This year we are seeing more nut drop from second generation pecan nut casebearer than in the previous 2 summers. Could this be a foreshadowing of higher casebearer populations next May? We will need to keep a sharp look out and maybe round up some more volunteers for running pherome traps.

Monday, August 15, 2011

Time to control weevil and stinkbug

   We had over 4 inches of rain last week. The rains came slow and over several days so every drop soaked into the ground. The only down side of the rain is the effect it has on pecan weevil emergence. The rain softened the soil and adult weevils have started to emerge.
    Today we started spraying the grove to control pecan weevil and to slow down stink bug feeding (photo at right). Most nuts are in the water stage so weevils aren't laying many eggs at this point but the amount of nut drop we are seeing has prompted my decision to apply "Warrior" insecticide to our grove.
     Here's a photo of an adult pecan weevil looking for just the right spot to puncture a pecan. We've kept pecan weevil populations at the Experiment Field very low with over 30 years annual control measures. At this point, stink bugs may be a larger problem for us than weevils. 

Friday, August 12, 2011

Checking nut development

    Pecan growers are often curious to see how their nut crop is progressing. Cutting nuts open at this time of year  is a good way to check on kernel development. The photo at left shows a native pecan that has almost made it to full water stage (you can even see the drips of liquid endosperm.spilled near the nut halves). If the nut is cut just right (like the one in the photo), you can see both halves of the expanding kernel. If you cut the nut open the wrong way, all you'll see is the area of the kernel that connects the two halves. So here is a brief lesson on cutting open pecans to check nut development.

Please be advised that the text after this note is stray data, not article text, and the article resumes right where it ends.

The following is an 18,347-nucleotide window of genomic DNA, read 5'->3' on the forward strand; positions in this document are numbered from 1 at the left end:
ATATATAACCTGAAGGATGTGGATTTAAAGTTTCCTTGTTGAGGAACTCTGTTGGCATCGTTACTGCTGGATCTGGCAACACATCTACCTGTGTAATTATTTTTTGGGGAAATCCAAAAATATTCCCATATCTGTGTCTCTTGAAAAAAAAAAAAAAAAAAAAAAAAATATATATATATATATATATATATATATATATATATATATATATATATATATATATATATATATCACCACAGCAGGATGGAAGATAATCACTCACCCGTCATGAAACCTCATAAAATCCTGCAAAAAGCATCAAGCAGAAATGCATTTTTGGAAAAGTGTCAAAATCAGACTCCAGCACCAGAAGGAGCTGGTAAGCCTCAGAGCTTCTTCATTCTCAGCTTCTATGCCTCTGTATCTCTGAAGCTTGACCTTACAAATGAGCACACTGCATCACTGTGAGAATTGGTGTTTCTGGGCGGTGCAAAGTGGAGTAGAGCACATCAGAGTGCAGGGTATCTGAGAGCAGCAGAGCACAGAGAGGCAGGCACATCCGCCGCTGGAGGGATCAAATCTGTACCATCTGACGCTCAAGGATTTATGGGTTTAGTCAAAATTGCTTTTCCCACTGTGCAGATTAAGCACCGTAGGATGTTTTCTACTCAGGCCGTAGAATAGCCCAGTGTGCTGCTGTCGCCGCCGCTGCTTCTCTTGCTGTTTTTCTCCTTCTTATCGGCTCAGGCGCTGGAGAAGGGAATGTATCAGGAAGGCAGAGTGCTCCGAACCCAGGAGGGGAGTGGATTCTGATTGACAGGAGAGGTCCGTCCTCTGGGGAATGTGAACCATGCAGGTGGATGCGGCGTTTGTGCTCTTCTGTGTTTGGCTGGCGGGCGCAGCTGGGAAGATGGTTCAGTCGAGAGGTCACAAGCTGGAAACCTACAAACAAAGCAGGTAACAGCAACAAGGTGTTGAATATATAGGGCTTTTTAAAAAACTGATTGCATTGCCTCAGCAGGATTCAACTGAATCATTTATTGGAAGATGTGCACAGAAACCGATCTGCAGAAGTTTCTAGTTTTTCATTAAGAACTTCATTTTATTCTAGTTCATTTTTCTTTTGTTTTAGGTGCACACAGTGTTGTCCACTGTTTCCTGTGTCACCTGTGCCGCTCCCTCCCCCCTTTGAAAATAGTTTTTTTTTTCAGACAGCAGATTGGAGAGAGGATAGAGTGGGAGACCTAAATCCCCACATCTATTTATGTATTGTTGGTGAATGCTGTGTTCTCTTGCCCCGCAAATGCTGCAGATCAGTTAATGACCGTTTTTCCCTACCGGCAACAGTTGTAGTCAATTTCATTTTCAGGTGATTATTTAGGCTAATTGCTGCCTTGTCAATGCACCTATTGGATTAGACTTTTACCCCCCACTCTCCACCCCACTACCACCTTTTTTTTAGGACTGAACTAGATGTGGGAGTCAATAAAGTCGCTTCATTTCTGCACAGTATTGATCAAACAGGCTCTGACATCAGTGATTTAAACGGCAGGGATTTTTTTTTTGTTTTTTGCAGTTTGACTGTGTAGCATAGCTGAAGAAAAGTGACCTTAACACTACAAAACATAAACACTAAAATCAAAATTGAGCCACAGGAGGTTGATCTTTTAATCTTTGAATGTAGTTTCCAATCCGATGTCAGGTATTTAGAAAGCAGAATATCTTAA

When you pull a nut off the tree, look at the stem end of the nut. Notice that the attachment scar is oval in shape (photo at right). The long axis of the oval is in line with the partition that separates the two kernel halves. The short axis of the oval cuts across the kernel halves.

    To see kernel development, you need to cut the nut along the short axis of the oval. In other words, cut on the red line shown in the photo at right. Note that on many pecan cultivars, there is a scruffy tan line on the outside of the shuck that marks the location you need to cut.